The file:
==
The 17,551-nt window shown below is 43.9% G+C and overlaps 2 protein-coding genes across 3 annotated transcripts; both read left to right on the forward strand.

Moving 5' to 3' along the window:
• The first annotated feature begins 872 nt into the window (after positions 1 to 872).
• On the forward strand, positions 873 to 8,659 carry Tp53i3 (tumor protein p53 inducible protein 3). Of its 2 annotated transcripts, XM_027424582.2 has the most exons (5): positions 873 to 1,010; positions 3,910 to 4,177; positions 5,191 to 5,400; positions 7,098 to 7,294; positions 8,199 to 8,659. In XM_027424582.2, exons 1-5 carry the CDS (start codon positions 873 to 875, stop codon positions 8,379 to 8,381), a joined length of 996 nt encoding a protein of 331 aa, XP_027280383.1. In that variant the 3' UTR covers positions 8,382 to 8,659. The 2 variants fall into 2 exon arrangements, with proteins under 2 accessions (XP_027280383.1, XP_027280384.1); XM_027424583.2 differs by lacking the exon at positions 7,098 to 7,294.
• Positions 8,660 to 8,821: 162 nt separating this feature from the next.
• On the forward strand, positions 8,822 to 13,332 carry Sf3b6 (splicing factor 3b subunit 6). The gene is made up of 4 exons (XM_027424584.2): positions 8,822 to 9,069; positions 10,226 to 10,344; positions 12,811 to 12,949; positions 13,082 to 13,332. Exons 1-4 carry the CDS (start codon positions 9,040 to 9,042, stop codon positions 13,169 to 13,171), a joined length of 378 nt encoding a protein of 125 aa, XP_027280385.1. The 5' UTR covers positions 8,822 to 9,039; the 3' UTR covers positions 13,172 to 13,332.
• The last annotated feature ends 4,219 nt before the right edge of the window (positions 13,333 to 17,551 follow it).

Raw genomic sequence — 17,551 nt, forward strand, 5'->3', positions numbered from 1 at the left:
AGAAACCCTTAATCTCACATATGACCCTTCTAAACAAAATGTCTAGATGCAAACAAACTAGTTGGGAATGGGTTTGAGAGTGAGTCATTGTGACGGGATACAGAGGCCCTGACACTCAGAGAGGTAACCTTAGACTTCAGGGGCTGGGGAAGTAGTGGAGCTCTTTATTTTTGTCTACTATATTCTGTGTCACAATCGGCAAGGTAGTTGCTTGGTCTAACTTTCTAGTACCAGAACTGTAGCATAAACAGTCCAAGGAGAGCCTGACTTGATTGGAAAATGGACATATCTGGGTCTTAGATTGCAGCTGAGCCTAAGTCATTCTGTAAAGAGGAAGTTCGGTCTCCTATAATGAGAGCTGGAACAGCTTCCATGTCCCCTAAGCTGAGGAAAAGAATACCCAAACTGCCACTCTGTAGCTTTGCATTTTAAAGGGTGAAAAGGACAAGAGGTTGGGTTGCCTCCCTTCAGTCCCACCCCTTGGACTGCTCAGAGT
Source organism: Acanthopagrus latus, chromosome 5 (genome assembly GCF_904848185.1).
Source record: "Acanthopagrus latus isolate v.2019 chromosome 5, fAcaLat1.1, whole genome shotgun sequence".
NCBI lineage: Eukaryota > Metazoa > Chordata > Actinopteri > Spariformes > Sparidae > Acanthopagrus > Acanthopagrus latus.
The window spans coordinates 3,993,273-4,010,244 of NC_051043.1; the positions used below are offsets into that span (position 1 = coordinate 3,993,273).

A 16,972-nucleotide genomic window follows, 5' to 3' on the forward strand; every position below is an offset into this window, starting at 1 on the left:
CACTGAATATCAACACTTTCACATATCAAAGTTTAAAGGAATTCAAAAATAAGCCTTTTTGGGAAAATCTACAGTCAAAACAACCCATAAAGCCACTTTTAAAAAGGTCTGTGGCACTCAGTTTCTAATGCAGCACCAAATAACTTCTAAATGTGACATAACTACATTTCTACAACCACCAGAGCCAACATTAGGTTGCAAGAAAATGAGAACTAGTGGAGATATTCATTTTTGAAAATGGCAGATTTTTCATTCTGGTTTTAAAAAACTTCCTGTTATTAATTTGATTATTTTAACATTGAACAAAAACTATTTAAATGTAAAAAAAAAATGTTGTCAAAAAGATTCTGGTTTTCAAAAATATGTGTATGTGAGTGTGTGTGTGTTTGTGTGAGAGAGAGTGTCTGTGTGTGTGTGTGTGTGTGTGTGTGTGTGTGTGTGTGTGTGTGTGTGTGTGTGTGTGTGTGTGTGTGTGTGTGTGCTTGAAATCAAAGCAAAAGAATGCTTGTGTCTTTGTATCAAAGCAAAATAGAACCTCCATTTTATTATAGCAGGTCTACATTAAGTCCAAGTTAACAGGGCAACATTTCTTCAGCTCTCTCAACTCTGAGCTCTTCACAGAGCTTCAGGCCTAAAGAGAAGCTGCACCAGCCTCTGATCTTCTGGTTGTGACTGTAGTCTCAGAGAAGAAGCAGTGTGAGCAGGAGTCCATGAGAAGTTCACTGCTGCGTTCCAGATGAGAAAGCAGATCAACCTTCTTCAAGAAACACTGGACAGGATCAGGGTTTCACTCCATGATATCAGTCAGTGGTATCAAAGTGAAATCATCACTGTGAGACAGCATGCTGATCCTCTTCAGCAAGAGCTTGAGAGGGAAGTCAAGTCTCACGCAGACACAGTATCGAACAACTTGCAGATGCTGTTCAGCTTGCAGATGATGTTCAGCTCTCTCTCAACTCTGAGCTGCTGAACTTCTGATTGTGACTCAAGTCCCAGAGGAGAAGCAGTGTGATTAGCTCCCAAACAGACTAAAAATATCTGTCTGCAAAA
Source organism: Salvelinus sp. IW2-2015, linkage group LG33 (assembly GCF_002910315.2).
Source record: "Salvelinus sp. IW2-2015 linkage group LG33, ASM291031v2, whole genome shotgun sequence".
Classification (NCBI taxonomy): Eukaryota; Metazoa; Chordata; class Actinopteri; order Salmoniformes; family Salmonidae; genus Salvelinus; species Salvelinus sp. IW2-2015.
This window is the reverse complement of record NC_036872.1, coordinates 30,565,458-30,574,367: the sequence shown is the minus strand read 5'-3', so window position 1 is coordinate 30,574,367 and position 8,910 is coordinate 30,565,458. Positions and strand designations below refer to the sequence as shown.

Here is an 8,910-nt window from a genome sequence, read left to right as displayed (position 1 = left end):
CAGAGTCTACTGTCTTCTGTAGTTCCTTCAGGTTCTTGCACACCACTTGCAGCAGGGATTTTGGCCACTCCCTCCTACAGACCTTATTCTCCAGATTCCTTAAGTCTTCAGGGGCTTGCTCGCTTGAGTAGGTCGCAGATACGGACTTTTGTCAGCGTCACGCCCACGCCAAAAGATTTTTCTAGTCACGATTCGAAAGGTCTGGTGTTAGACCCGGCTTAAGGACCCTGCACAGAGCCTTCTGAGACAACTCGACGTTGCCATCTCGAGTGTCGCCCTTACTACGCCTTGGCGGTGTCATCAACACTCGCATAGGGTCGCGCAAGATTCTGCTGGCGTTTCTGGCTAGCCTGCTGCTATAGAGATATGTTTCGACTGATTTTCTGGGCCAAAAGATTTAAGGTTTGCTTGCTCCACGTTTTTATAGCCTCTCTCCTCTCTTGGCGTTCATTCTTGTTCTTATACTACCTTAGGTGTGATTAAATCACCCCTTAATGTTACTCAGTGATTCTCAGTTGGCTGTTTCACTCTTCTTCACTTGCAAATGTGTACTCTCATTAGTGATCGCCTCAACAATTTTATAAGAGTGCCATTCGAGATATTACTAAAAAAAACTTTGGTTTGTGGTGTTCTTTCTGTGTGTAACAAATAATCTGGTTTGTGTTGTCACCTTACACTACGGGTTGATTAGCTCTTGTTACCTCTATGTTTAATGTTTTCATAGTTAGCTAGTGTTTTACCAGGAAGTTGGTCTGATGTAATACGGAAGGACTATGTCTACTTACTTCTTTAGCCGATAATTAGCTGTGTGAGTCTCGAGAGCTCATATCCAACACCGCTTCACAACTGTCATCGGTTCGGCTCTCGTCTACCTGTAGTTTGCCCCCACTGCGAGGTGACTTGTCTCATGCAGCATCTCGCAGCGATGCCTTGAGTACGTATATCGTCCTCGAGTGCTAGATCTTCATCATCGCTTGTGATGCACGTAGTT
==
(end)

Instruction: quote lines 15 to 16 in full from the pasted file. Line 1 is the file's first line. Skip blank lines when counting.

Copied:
CACTGAATATCAACACTTTCACATATCAAAGTTTAAAGGAATTCAAAAATAAGCCTTTTTGGGAAAATCTACAGTCAAAACAACCCATAAAGCCACTTTTAAAAAGGTCTGTGGCACTCAGTTTCTAATGCAGCACCAAATAACTTCTAAATGTGACATAACTACATTTCTACAACCACCAGAGCCAACATTAGGTTGCAAGAAAATGAGAACTAGTGGAGATATTCATTTTTGAAAATGGCAGATTTTTCATTCTGGTTTTAAAAAACTTCCTGTTATTAATTTGATTATTTTAACATTGAACAAAAACTATTTAAATGTAAAAAAAAAATGTTGTCAAAAAGATTCTGGTTTTCAAAAATATGTGTATGTGAGTGTGTGTGTGTTTGTGTGAGAGAGAGTGTCTGTGTGTGTGTGTGTGTGTGTGTGTGTGTGTGTGTGTGTGTGTGTGTGTGTGTGTGTGTGTGTGTGTGTGTGTGTGCTTGAAATCAAAGCAAAAGAATGCTTGTGTCTTTGTATCAAAGCAAAATAGAACCTCCATTTTATTATAGCAGGTCTACATTAAGTCCAAGTTAACAGGGCAACATTTCTTCAGCTCTCTCAACTCTGAGCTCTTCACAGAGCTTCAGGCCTAAAGAGAAGCTGCACCAGCCTCTGATCTTCTGGTTGTGACTGTAGTCTCAGAGAAGAAGCAGTGTGAGCAGGAGTCCATGAGAAGTTCACTGCTGCGTTCCAGATGAGAAAGCAGATCAACCTTCTTCAAGAAACACTGGACAGGATCAGGGTTTCACTCCATGATATCAGTCAGTGGTATCAAAGTGAAATCATCACTGTGAGACAGCATGCTGATCCTCTTCAGCAAGAGCTTGAGAGGGAAGTCAAGTCTCACGCAGACACAGTATCGAACAACTTGCAGATGCTGTTCAGCTTGCAGATGATGTTCAGCTCTCTCTCAACTCTGAGCTGCTGAACTTCTGATTGTGACTCAAGTCCCAGAGGAGAAGCAGTGTGATTAGCTCCCAAACAGACTAAAAATATCTGTCTGCAAAA
Source organism: Salvelinus sp. IW2-2015, linkage group LG33 (assembly GCF_002910315.2).